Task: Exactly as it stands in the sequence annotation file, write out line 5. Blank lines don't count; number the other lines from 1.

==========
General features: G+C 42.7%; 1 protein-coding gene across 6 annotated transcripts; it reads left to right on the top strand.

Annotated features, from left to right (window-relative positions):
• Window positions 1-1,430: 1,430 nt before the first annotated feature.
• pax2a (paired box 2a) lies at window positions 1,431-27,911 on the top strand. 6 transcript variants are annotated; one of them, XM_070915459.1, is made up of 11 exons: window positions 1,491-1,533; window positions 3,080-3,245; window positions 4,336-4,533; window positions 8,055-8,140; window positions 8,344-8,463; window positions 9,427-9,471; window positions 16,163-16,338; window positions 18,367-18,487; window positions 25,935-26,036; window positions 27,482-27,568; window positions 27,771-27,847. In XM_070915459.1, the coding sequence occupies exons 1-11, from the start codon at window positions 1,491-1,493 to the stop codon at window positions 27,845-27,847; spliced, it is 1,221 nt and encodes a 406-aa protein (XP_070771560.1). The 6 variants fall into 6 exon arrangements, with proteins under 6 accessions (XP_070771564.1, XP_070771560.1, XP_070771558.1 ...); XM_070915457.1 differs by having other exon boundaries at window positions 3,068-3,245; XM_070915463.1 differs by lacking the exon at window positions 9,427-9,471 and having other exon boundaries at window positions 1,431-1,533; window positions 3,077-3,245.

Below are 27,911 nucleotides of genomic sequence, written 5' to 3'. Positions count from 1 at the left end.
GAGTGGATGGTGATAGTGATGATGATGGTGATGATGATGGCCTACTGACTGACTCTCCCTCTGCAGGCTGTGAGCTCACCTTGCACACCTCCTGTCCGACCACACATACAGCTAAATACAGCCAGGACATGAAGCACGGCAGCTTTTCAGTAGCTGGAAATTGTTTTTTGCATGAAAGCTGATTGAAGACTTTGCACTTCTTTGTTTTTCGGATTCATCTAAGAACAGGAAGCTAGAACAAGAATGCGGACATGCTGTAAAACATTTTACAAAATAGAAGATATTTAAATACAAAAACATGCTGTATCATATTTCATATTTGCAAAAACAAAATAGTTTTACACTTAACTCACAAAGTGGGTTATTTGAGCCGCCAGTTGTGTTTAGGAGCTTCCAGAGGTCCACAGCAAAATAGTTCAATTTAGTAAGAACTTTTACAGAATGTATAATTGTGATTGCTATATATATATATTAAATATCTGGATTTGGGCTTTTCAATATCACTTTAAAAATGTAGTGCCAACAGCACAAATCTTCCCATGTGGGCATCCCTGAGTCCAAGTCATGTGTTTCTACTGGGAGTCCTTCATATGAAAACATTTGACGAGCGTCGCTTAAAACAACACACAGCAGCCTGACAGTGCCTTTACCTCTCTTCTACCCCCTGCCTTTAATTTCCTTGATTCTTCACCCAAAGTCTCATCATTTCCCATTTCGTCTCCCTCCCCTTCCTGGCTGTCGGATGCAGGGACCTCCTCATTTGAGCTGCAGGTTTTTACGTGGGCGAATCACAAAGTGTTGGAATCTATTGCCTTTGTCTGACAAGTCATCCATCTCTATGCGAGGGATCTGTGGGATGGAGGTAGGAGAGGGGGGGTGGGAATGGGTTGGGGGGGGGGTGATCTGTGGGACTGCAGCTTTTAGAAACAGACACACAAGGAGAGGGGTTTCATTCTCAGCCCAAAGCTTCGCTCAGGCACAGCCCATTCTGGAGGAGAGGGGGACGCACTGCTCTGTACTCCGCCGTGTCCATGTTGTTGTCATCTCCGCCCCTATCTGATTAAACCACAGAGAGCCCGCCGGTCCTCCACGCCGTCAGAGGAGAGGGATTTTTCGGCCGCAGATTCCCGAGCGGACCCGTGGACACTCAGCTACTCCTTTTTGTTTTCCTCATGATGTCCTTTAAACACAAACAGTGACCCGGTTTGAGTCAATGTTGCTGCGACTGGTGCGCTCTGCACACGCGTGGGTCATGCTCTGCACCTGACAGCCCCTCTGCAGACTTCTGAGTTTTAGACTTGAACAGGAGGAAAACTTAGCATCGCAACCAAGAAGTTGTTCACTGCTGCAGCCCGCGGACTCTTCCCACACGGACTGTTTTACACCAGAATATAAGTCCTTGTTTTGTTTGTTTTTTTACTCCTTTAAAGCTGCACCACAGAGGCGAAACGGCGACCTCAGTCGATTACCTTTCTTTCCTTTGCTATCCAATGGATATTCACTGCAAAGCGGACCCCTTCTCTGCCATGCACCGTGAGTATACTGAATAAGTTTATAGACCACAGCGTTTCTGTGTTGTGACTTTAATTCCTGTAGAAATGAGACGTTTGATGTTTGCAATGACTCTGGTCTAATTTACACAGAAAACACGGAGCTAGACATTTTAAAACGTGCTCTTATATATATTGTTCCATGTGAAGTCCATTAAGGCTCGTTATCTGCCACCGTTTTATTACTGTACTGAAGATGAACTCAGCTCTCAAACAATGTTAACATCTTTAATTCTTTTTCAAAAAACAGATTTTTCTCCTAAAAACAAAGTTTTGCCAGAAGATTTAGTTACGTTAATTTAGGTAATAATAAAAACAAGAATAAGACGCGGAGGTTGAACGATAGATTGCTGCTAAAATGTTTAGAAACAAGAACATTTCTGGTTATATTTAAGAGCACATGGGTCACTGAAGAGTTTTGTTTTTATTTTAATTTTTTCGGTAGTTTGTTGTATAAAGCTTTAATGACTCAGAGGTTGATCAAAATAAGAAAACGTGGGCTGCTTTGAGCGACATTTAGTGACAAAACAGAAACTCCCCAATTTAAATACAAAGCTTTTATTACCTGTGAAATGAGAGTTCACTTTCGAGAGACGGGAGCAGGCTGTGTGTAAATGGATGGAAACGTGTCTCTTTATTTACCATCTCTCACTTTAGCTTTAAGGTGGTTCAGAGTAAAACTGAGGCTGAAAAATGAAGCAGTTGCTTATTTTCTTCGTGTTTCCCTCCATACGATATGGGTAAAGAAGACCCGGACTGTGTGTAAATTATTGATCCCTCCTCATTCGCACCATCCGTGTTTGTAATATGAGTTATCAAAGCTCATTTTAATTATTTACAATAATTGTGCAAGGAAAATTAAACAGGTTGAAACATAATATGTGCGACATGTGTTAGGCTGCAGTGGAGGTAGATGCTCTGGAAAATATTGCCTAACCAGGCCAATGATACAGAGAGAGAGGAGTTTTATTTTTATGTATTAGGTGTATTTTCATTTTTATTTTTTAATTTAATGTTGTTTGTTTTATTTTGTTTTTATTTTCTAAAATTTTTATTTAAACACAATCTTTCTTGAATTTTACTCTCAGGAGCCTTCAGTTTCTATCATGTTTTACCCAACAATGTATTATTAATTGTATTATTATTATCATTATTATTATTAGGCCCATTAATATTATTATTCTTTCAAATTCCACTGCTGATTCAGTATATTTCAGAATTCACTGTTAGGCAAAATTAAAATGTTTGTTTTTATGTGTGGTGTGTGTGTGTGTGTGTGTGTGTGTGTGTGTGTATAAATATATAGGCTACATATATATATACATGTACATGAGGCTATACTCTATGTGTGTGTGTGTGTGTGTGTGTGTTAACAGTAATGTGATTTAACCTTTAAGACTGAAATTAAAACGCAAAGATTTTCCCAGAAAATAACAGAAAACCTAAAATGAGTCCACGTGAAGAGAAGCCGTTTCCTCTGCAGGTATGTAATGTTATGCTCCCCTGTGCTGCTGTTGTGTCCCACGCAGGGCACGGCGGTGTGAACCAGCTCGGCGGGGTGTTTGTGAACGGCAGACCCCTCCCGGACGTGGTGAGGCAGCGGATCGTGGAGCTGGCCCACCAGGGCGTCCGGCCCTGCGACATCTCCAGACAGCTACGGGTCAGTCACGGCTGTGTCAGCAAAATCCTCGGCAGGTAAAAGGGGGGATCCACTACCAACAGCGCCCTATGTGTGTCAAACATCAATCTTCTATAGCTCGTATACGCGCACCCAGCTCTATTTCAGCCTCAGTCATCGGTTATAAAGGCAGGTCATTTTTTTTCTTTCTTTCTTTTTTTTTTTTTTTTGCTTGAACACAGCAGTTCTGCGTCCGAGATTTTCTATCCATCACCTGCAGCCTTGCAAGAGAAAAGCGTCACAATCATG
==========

Below are 27,911 nucleotides of genomic sequence, written 5' to 3'. Positions count from 1 at the left end.